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The adverse effect of the ban of okada and tricycle operations in 15 councils, major highways and all bridges across the state had made some Lagosians to call for review of the order banning their operation.
The law which took effect on February 1, witnessed massive compliance as major roads and highways in the state were deserted by okada and tricycle riders on Saturday and Sunday.
But several commuters have to pay the price as many were seen trekking long distance as there were no okada riders to take them to their destinations.
Passengers in areas such as Agege, Abule Egba, Ogba, Allen Avenue Roundabout, Kudrat Abiola Way, Ikorodu Garage, Maryland, Awolowo Road, Ikeja, Shitta, Ijesha, Cele Bus stop, Ojuelegba, Mushin, Okota and Iyana-Isolo were left stranded at bus stops while some decided to take the long walk down to their various destination.
Law enforcement officials and their patrol vehicles were spotted on all the highways and major roads that were outlined by the state government to enforce the law.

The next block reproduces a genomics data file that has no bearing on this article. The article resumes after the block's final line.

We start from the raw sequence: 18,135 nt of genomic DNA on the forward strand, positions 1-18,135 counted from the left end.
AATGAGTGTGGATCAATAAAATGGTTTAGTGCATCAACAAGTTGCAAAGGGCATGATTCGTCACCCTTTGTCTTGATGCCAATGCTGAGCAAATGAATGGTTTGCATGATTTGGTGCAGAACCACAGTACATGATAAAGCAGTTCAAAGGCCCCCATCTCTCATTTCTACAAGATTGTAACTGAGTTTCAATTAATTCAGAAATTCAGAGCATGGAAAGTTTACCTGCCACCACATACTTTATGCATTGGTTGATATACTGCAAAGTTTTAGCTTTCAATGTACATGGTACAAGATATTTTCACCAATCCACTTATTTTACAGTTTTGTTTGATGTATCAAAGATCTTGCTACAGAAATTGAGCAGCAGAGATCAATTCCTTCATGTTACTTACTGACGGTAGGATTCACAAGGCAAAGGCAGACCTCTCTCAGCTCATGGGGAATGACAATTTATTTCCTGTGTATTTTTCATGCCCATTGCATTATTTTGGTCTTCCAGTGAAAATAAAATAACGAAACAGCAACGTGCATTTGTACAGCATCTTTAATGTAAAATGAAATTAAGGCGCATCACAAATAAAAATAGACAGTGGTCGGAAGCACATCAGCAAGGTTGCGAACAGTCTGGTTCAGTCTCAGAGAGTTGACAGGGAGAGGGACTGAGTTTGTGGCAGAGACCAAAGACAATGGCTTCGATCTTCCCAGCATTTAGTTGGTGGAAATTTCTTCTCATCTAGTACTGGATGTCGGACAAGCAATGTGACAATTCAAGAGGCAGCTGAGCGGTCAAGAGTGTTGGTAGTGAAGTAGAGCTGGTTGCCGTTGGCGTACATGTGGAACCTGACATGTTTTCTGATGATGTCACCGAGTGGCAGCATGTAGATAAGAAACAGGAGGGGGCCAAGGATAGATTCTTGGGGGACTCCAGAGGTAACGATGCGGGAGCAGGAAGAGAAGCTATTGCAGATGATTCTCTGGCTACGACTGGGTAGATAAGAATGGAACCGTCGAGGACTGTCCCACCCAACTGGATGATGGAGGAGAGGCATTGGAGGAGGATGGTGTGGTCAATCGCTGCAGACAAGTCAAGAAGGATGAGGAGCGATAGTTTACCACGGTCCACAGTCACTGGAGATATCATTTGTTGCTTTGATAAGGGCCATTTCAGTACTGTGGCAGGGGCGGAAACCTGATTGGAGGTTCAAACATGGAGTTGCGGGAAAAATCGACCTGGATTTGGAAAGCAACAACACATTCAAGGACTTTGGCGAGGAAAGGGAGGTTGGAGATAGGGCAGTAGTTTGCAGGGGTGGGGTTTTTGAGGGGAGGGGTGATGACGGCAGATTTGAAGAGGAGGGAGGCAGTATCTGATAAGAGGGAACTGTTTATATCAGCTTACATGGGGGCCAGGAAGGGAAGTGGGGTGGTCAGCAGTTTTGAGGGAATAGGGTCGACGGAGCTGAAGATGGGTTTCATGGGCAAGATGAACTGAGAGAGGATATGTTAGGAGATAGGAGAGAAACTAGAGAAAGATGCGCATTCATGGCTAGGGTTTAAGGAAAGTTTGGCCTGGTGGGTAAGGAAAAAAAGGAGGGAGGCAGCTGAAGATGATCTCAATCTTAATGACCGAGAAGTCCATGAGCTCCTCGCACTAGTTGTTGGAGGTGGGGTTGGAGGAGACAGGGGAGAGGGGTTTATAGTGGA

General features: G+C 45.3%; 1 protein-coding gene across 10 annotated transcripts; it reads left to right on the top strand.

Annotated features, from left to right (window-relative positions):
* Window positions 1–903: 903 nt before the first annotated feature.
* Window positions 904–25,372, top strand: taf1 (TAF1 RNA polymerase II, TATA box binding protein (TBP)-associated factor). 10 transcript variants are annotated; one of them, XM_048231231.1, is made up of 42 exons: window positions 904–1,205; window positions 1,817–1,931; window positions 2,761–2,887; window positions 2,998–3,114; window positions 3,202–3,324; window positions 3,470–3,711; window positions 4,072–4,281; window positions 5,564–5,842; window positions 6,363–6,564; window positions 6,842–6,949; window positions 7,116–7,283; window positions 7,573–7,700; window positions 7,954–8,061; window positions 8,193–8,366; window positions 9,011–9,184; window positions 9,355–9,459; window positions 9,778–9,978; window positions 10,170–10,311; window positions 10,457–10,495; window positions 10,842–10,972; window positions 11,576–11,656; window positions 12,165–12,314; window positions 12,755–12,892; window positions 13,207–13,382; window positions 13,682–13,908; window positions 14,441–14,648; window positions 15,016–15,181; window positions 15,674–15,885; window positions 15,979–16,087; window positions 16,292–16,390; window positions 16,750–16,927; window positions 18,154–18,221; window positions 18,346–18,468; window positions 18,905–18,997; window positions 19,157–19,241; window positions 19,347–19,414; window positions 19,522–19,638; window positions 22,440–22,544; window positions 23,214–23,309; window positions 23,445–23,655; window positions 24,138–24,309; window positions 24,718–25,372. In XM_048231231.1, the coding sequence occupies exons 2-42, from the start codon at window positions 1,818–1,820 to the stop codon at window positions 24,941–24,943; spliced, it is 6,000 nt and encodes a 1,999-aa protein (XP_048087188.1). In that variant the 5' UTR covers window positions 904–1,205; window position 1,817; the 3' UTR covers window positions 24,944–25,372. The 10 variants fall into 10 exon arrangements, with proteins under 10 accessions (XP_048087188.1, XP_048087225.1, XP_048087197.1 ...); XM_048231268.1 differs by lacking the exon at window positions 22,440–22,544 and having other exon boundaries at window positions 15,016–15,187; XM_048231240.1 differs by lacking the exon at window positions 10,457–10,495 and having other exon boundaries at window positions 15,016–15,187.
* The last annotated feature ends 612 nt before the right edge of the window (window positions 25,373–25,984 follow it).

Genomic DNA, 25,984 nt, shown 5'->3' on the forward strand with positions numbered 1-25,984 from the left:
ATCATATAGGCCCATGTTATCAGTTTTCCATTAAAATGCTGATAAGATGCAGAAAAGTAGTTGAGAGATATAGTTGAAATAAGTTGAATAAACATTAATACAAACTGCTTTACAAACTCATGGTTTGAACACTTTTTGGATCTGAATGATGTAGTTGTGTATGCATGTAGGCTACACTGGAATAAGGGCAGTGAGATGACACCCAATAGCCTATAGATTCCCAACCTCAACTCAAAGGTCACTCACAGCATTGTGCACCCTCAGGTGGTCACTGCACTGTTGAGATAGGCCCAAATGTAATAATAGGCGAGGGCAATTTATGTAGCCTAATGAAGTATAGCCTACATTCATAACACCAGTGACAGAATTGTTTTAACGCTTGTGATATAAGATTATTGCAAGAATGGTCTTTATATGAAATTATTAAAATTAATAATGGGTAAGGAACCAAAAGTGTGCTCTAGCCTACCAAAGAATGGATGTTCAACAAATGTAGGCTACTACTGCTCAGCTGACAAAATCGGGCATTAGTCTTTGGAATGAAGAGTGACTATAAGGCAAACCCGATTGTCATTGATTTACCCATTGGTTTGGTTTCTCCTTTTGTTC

Our correspondent who spoke with some commuters who felt the pains of the ban, many of them called on the government to review the law because of its adverse effect on them.
Atoyebi Atoyegbe, a resident of Okota area, expressed displeasure with the ban, noted that the government didn’t provided alternative means of transport but wanted to enforce order that would suffer the helpless masses.
According to him, what the government would gain with enforcement of the law could not be compared to what the helpless commuters are going through.
“The pain is too much, it is unbearabl; government should do something to reduce the suffering; government needs to review the law in order to accommodate these transporters in some areas,” ‘ he said.
Another commuter who identified himself as Mr. Makinde also plead with the state government to review the order because of its adverse effect on commuters.
He said the ban was a good move in a wrong direction, noting that what the government wants to achieve with the ban was not up to the pains the masses were expetiencing.
Another commuter, Edith Ajayi who resides around Ogba and works at Oregun said government should considered the plight of the commuters.
She said the sufferjng is too much because 70 percent of people around Ogba, Ojodu/Berger, Ojota and the rest depend solely on okada and tricycles as their mean of transportation.
Ajayi pleaded with government for the review of the ban.